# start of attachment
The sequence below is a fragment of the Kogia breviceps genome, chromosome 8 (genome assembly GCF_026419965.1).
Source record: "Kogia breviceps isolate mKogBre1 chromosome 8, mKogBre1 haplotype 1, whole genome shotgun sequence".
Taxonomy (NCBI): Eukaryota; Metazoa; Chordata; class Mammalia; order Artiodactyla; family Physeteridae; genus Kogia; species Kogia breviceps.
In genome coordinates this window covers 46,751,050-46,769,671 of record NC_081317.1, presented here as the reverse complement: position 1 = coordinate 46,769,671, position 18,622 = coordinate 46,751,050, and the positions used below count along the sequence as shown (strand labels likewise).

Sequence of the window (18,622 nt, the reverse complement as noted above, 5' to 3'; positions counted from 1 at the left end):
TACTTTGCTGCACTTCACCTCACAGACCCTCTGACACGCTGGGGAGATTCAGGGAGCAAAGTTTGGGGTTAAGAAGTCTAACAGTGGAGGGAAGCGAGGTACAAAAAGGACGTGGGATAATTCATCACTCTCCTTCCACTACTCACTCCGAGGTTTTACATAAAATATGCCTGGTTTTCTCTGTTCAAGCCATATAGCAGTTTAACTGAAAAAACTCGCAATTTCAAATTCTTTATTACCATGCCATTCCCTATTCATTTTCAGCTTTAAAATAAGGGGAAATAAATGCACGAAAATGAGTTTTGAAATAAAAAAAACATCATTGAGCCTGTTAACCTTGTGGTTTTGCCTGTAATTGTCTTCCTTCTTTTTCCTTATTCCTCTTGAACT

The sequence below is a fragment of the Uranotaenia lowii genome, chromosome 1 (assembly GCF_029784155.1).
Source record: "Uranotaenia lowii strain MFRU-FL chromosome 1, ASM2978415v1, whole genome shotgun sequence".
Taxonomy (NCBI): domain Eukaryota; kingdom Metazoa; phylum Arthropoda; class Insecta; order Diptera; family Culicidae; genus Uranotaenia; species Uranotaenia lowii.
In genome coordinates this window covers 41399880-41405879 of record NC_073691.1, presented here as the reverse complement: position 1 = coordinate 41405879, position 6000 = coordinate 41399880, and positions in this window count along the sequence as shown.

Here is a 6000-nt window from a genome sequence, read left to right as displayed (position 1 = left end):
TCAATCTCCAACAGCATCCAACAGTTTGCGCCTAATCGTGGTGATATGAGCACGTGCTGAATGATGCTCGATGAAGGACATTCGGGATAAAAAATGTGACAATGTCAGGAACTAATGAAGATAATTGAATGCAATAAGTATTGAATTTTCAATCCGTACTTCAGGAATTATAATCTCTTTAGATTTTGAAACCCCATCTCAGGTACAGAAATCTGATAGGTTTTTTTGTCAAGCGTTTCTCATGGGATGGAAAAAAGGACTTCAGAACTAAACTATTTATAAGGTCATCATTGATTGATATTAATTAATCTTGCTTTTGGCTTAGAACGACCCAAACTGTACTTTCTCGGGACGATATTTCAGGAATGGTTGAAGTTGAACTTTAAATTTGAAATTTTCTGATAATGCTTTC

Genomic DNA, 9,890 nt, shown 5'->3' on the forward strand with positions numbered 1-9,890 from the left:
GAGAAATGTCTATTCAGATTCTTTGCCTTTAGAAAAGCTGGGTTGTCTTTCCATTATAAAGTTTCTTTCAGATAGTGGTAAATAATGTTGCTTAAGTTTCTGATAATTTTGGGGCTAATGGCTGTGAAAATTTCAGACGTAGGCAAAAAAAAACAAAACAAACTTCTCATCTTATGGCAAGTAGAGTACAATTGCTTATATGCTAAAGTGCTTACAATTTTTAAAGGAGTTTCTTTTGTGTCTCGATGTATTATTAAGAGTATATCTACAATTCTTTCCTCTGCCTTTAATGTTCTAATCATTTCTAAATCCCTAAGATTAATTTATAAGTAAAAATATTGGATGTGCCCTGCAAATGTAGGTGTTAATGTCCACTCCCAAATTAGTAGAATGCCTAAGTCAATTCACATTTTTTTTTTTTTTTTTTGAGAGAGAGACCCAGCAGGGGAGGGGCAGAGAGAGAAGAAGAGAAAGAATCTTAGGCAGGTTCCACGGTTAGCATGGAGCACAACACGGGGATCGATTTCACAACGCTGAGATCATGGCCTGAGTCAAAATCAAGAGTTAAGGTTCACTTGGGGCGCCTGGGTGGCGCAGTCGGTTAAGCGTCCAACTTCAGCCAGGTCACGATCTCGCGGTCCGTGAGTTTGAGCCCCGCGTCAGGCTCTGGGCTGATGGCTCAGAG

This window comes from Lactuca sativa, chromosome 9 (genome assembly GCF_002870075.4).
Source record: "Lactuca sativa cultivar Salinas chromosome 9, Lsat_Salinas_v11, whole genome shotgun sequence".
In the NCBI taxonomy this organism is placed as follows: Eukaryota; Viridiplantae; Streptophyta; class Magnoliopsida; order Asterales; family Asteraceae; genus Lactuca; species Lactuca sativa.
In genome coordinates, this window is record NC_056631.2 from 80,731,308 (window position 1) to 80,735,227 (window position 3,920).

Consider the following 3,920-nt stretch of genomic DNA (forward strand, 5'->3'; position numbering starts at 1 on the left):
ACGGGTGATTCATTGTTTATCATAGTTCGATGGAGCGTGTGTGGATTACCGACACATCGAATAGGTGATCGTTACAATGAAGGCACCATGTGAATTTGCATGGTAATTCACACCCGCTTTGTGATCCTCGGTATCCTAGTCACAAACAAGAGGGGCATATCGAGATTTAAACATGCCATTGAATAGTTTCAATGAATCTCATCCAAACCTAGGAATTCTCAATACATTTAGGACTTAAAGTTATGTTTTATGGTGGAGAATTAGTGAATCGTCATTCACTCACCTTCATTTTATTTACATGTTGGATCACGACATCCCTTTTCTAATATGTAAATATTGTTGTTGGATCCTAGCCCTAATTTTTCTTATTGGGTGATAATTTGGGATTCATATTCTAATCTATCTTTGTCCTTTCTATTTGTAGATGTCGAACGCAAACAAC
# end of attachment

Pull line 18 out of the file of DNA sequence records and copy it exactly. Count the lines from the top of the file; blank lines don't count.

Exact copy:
In genome coordinates, this window is record NC_056631.2 from 80,731,308 (window position 1) to 80,735,227 (window position 3,920).